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Quantumcat

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A Home Test for Parallel Universes
« on: 18/05/2004 07:57:45 »
A Home Test for Parallel Universes
by Sam Sachdev
March, 2004

When you think of a parallel universe, do you think of a universe, or a world, similar to ours but different in some fundamental quality. Bill Clinton, for instance, is a happily celibate priest. Or George W. Bush delights his fellow Mensa members, at parties, with his verbal games. Or, perhaps, you only have a science-fiction quality vagueness to what you think of a parallel universe: pointed ears, warp-drive through worm holes, and form fitting Lycra body suits on a thin, well-groomed crew. A parallel universe, it may surprise you to learn, is actually detectable in your own home, office, or almost anywhere indoors. All that’s required is a red laser pointer, a pin, and a piece of paper.

With the aid of David Deutsch, a physicist at Oxford University and his excellent book “The Fabric of Reality”, the experiment, in a step-by-step process, is going to be set-up and, then, it’s going to be explained why this magic-like result from this experiment is indeed proof of a parallel universe.

First, a red laser pointer is needed. I found one at Radio Shack for $19, not including the triple A batteries that were needed. The red color of the laser pointer is important. The red light, unlike the white light of a flashlight, which is a composite of many colors, doesn’t fray as white light does. The red light, specifically, of the laser pointer casts more specific shadows – which is what this experiment does. A flashlight, according to Deutsch, can probably be substituted. A filter, however, is going to have to be placed over the white beam. The filter, can only be red colored glass; paper or any other filter won’t work.

Next, a relatively large, dark room is needed. The room should be large enough to set up the laser pointer on, say, a table, and have it cast its light on a wall about one and a half meters, or about five feet away for my metrically challenged Americans. At first, this humble journalist tried to do the experiment, during the bright light of a Washington, DC winter day, in a walk-in closet and a bathroom. Both weren’t large enough. My dining room, when the sun had set, was.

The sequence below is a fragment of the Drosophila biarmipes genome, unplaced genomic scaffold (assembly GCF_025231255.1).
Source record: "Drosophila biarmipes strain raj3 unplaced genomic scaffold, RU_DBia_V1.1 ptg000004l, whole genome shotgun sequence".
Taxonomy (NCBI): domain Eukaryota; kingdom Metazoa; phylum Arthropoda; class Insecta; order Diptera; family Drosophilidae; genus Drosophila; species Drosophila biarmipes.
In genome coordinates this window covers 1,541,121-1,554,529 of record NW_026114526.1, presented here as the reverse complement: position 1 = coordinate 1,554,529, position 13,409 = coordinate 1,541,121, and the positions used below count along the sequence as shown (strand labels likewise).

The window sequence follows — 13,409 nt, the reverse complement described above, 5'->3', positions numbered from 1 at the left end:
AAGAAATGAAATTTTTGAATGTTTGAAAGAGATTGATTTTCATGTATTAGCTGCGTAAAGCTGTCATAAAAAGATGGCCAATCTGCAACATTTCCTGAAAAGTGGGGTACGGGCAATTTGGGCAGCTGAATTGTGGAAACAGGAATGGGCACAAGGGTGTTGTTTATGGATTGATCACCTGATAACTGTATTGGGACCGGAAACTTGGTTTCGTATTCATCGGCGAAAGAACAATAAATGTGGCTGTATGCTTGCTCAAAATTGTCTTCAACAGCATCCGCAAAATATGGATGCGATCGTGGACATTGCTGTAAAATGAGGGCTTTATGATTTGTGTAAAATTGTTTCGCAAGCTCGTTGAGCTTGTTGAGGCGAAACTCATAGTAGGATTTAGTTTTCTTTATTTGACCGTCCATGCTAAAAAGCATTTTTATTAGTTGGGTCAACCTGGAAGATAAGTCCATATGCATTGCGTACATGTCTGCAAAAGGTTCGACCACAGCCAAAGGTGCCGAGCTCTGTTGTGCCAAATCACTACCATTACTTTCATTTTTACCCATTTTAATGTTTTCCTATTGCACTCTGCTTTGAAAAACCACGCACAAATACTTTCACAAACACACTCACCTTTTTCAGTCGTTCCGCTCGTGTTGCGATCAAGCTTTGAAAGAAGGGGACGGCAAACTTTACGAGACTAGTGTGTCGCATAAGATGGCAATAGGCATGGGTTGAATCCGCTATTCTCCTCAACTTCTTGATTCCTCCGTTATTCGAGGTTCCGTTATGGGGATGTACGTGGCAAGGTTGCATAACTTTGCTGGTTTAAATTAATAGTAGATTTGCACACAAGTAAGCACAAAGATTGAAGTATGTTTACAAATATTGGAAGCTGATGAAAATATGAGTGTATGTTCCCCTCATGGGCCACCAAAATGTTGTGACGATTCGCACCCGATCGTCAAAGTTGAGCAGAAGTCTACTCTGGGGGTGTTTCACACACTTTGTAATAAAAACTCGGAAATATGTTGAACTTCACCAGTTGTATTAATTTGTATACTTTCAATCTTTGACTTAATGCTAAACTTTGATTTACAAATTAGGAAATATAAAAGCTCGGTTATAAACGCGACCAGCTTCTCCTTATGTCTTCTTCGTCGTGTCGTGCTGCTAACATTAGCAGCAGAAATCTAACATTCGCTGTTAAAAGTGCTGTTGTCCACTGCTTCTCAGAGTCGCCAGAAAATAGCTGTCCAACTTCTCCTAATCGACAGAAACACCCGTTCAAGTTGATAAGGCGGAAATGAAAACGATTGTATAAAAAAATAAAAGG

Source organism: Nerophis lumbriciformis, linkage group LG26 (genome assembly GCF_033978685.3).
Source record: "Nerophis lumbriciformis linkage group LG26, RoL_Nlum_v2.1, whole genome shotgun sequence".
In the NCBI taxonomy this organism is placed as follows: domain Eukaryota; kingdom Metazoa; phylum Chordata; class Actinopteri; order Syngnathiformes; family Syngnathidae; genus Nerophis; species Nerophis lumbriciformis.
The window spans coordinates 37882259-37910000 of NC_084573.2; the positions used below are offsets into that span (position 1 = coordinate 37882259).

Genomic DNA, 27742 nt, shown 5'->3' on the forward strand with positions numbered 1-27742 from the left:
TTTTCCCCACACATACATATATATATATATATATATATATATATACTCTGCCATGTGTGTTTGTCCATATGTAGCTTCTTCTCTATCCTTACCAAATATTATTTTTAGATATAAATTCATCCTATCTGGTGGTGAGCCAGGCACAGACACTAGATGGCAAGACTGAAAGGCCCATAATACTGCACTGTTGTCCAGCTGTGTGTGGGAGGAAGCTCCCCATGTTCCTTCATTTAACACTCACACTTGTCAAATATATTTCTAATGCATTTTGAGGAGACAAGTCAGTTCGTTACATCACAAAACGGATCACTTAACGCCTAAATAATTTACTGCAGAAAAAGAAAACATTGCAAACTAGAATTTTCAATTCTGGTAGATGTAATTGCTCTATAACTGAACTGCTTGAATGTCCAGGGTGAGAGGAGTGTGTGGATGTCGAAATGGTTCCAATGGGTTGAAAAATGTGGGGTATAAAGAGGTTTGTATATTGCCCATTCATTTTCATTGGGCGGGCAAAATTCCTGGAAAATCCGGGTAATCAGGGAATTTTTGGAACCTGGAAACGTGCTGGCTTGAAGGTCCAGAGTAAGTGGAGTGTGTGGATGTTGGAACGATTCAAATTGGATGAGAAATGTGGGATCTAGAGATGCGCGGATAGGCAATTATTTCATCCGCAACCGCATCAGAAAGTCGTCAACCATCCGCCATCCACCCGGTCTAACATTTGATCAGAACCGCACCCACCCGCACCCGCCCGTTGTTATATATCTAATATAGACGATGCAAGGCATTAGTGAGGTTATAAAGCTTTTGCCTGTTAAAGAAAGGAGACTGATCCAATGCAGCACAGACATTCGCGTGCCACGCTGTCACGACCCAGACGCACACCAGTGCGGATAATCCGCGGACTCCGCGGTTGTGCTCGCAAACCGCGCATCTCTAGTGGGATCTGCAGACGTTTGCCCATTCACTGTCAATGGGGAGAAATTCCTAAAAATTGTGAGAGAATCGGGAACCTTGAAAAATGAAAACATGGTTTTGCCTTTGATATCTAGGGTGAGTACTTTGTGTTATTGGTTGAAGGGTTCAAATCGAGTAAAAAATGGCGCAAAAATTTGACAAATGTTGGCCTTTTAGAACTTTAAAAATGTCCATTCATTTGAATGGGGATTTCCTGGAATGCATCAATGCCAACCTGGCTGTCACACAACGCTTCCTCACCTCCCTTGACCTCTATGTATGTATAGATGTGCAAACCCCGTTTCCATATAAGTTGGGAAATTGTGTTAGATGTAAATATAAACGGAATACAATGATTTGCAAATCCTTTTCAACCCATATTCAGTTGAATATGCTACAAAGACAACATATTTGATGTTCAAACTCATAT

David Deutsch recommends a room that’s almost totally dark. I found, however, that this was too dark. The experiment requires enough light to manipulate the laser pointer. What I did was have a light on in another room, which provided enough light to see what I was doing but dark enough to see the shadow cast by the laser pointer.

The experiment is best done with done with two people, with one handling the laser pointer and the other observing the pattern on the wall. The positions can then be switched. Be careful, however, not to shine the laser light into the other’s eyes.

If you don’t have two people, this is what I recommend. Fold a piece of paper in half and place it on the table, so that one half is perpendicular to the table. Then, using a book, or anything to set the laser pointer on, aim the pointer at the paper. Mark where the red light hits the paper. Using a pin (and only a pin, not a tack, the holes have to be as small as possible) punch two holes, on the mark, as close to each other as you can. Then, aiming the laser pointer at the two small holes, a shadow of five slits should be cast on the wall. That is, there’s going to be one large red dot cast on the wall. In the dot, there should be five distinct shadows cast by the two holes. If this doesn’t work, the most common problem I found was that there wasn’t enough distance between the paper and the wall. If possible, increase the distance. David Deutsch recommends about five meters, or fifteen feet, but I found about five feet, or a meter and a half, was enough to observe the pattern.

Why, you may be wondering, are there five slits of shadows when there are only two holes? That's because light, as you may have guessed, usually travels in straight lines. We can’t, for instance, see around corners or buildings. When light, however, is forced to go through a small hole, it acts like a thirteen year old forced to go clothes shopping with their parents, it rebels. Specifically, it bends. The smaller the hole is, the more it bends. So, if light traveled in straight lines, there would only be two shadows cast by the holes. Instead, however, the shadow of the five slits, from the two holes, is a result of concentric rings of varying thickness and brightness. There is a bright spot in the center, surrounded by a dark ring and, following this pattern, fainter rings of light and darkness around it. The result is the pattern of the five slits.

Patiently, you’ve read this far and want to know when you’re going to detect a parallel universe. This is the next step.

Next to the two holes you’ve punched, make two more. It’s important that they be parallel with the other holes and that they be as close to the other two. Also, keep in mind that the width of the point of the laser is narrow (at least mine was) and that the laser has to go through all four holes simultaneously.